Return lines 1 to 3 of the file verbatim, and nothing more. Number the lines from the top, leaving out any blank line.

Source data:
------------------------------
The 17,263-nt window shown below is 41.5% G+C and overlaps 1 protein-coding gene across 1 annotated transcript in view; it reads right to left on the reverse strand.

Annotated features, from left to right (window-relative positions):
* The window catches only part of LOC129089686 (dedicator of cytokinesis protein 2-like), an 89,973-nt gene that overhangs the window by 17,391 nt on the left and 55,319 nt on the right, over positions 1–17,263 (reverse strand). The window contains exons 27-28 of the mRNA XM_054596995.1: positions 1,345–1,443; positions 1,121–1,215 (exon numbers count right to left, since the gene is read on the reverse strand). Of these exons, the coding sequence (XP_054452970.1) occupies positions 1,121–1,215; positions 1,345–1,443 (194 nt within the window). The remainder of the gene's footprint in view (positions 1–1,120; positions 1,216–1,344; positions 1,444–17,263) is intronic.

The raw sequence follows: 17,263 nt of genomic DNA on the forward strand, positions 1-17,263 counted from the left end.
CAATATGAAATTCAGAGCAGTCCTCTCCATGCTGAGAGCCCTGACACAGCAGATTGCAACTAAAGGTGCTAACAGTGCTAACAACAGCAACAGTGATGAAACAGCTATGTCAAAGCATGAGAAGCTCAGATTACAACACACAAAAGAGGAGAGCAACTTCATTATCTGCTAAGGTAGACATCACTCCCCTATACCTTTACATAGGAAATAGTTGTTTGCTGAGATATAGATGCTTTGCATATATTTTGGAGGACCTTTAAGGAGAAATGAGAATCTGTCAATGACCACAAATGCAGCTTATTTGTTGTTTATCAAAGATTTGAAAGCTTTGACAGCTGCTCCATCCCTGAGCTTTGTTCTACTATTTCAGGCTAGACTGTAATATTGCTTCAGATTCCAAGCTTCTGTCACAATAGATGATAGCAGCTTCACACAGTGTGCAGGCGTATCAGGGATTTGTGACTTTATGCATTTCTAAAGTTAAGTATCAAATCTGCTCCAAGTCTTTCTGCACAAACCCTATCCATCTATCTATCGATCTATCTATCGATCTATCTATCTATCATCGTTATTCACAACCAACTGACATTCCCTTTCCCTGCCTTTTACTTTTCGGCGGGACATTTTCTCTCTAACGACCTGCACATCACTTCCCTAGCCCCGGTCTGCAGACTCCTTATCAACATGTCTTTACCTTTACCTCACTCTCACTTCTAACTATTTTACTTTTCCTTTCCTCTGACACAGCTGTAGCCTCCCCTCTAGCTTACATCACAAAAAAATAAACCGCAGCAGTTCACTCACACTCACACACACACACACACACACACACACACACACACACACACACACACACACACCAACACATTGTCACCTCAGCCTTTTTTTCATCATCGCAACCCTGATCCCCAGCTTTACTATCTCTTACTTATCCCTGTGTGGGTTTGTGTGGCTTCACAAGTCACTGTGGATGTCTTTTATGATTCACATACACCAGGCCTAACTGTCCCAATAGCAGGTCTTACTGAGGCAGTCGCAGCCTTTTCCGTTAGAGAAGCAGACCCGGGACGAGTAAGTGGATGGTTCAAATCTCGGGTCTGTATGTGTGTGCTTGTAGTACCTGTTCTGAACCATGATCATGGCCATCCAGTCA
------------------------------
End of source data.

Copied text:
The 17,263-nt window shown below is 41.5% G+C and overlaps 1 protein-coding gene across 1 annotated transcript in view; it reads right to left on the reverse strand.

Annotated features, from left to right (window-relative positions):
* The window catches only part of LOC129089686 (dedicator of cytokinesis protein 2-like), an 89,973-nt gene that overhangs the window by 17,391 nt on the left and 55,319 nt on the right, over positions 1–17,263 (reverse strand). The window contains exons 27-28 of the mRNA XM_054596995.1: positions 1,345–1,443; positions 1,121–1,215 (exon numbers count right to left, since the gene is read on the reverse strand). Of these exons, the coding sequence (XP_054452970.1) occupies positions 1,121–1,215; positions 1,345–1,443 (194 nt within the window). The remainder of the gene's footprint in view (positions 1–1,120; positions 1,216–1,344; positions 1,444–17,263) is intronic.